Saturday, August 29, 2020

Corona garden renovations and chicken partnerships

People want nice chickens going bokbok in the backyard but find they are ravenous destroyers.

The chickens often don't get enough room so they end up in a wasteland where they have eaten everything and just have straw shoveled in or even worse live on concrete and get poop shoveled out.

For various reasons I had this classic of garden design to work with over the corona lockdown. A permaculture garden design wants to examine the aspects involved. What they produce and require:

  • Chickens eat green stuff and bugs.
  • Chickens lay eggs. They come from a jungle and want nice sheltered spots to hang out in.
  • Chickens scratch and poop. They kick straw behind them.
  • There may be a lot of predators around. Cats, foxes, hawks. Other birds come in and nick their food.
  • Woody plants about 2 years can get big enough to survive chicken attentions.

Anything else, such as annual grasses, annual vege gardens and bird feeds, needs chicken proof fencing. So basically it all comes down to fence sections off so you can rotate the chickens in different areas and stack over time. Giving the plants time to regenerate and grow. These can be for human annual veges or primarily for the chickens, grains and greens. The chickens in the end will have less space, but the space they have will be much more alive and chickeny nice to live in. A chicken jungle.

In the non fenced sections the chickens have deep litter straw to kick around and poop in and they will gradually kick it into the fenced growing areas. or at least making it near and easy for humans to mulch or compost for later addition to productive gardens.

Was luckily able to make most with various material already at hand. In non corona era would probably go buy-swap-sell or get a few more bits from the hardware store, I'd like a few more star-pickets.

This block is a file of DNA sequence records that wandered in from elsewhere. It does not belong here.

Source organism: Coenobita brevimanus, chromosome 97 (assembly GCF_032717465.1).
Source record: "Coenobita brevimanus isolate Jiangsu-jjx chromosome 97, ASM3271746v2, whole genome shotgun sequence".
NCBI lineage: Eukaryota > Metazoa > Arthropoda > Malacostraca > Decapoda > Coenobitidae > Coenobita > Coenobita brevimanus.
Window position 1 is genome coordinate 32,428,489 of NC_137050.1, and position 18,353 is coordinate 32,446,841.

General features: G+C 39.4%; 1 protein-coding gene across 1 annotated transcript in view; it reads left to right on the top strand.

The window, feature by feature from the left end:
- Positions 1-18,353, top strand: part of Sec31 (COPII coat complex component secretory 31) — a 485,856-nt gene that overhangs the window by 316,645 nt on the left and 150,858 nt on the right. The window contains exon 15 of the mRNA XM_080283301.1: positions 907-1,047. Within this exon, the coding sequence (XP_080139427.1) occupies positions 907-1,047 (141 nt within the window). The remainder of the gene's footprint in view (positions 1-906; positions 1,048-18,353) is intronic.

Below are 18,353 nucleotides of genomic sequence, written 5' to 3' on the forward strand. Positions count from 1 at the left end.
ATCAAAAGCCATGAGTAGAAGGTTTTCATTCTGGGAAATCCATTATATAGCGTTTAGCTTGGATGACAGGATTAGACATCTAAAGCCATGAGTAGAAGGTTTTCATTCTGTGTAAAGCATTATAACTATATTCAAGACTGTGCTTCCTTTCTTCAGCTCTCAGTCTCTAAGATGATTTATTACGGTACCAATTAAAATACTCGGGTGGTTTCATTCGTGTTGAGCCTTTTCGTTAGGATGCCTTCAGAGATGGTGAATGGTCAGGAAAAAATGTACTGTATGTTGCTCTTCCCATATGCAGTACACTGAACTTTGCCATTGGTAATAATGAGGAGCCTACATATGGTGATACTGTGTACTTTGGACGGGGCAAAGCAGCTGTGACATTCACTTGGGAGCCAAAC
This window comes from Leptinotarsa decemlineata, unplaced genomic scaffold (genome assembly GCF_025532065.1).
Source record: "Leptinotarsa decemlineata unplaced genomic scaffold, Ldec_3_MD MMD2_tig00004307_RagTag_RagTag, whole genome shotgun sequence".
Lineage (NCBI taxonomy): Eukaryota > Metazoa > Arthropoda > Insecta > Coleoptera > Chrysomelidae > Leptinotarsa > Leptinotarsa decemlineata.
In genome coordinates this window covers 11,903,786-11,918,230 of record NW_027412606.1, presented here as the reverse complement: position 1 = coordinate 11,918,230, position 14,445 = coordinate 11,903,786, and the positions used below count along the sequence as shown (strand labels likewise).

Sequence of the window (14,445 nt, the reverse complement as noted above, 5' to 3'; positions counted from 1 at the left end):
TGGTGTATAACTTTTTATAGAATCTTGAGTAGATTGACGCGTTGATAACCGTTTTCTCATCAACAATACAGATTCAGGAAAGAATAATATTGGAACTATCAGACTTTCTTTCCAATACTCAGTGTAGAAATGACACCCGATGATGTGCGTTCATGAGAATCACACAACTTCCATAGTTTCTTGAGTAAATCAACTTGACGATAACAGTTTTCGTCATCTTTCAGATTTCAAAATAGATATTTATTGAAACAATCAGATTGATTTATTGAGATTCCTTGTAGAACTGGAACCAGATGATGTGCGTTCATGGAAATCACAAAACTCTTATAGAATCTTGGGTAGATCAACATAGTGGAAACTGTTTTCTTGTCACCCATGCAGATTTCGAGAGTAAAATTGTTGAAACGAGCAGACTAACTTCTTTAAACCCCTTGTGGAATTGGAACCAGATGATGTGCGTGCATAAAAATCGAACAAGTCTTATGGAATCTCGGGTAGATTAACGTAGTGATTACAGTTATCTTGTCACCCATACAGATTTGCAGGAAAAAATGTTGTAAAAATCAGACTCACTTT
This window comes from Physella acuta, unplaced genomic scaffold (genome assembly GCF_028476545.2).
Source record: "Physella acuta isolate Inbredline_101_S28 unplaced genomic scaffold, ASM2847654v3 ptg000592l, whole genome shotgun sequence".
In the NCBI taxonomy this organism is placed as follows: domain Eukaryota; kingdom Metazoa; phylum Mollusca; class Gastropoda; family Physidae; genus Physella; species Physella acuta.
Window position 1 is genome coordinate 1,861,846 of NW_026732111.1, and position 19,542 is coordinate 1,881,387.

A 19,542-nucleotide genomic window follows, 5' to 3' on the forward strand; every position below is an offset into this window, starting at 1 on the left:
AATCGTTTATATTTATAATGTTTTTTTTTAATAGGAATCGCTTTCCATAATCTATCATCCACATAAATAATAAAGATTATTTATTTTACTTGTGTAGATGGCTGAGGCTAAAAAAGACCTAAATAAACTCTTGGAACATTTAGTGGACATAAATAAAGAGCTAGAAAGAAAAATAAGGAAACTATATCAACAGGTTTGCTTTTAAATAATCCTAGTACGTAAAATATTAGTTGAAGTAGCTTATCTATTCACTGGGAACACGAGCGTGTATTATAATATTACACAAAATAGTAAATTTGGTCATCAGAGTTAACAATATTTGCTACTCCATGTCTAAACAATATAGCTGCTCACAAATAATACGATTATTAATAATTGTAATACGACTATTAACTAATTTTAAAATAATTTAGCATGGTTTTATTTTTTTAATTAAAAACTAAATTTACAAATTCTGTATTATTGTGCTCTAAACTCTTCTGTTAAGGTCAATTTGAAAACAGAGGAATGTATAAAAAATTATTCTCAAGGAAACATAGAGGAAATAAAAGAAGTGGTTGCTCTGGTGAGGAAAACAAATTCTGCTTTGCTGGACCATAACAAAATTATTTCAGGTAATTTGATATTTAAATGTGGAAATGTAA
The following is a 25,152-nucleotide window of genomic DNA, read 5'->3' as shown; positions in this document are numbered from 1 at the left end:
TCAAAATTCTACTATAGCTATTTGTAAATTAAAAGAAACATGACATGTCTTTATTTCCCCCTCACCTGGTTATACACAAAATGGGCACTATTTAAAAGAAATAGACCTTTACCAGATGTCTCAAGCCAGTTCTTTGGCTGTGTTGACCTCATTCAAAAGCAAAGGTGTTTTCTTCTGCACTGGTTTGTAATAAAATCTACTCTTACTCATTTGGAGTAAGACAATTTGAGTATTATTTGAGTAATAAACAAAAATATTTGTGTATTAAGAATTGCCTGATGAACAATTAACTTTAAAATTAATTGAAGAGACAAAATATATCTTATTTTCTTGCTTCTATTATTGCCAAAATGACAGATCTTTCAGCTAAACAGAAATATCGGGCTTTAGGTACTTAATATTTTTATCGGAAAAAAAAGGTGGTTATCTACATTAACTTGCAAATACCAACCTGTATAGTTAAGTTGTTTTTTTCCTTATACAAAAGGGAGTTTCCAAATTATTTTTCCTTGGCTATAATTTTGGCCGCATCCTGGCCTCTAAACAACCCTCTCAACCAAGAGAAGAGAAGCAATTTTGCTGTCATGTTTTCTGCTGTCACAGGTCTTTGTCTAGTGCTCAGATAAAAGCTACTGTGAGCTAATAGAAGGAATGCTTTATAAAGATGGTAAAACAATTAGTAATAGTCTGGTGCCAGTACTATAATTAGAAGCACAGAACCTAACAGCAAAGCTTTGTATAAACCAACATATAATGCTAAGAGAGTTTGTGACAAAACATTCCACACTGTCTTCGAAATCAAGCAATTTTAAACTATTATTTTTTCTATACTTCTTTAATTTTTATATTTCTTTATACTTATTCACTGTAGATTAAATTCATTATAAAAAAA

Establishing perennials to give shelter. These need short term, 2 year or so, fenced areas to grow. Tough, chicken medicine and ornamental plants such as salvia, lavender and wormwood, mulberry.

This example is a pretty blue salvia taken from a cutting at a friends place. Hopefully it'll get big enough to remove the fence in time and the chickens can sit under it. Will probably need rocks directly around the base to protect the roots from scratchy attention.
It is growing in used cat litter made from organic scrap wood pellets. As it already has high nitrogen cat wee in it it shouldn't cause nitrogen drawdown and just seems to act as a good top level mulch. The dry material even seeming to reduce slugs.

The perennial basil is very tough and a fast grower but given time the chickens can even eat this super tough plant down. It never grows a woody trunk. It needs a few sheltered areas to regrow from. This mesh fence (old shelves?) might be long term and grown through.

The chickens are also tractored a few at a the time out in the front lawn. Placed in small portable cages and moved to a fresh grass spot daily. They dig up the runner grass so we can add more productive gardens later.

Still a few years to see it come to shape. Once can remove fencing and let the chickens free range in a chicken jungle optimised for their comfort. The annuals veges and other chicken forage plants can be still easily fenced with rotating 6 month time spans until next configuration. Rotating between vege garden, chicken clean out, growing new baby plants, chicken food etc
This season the chickens will be starting to get to the annual plants grown specifically for them to nibble as it grows through the mesh.


Here is how the main area looked in summer. All working nicely.
Even the most ravenous chickens would have trouble wiping that out.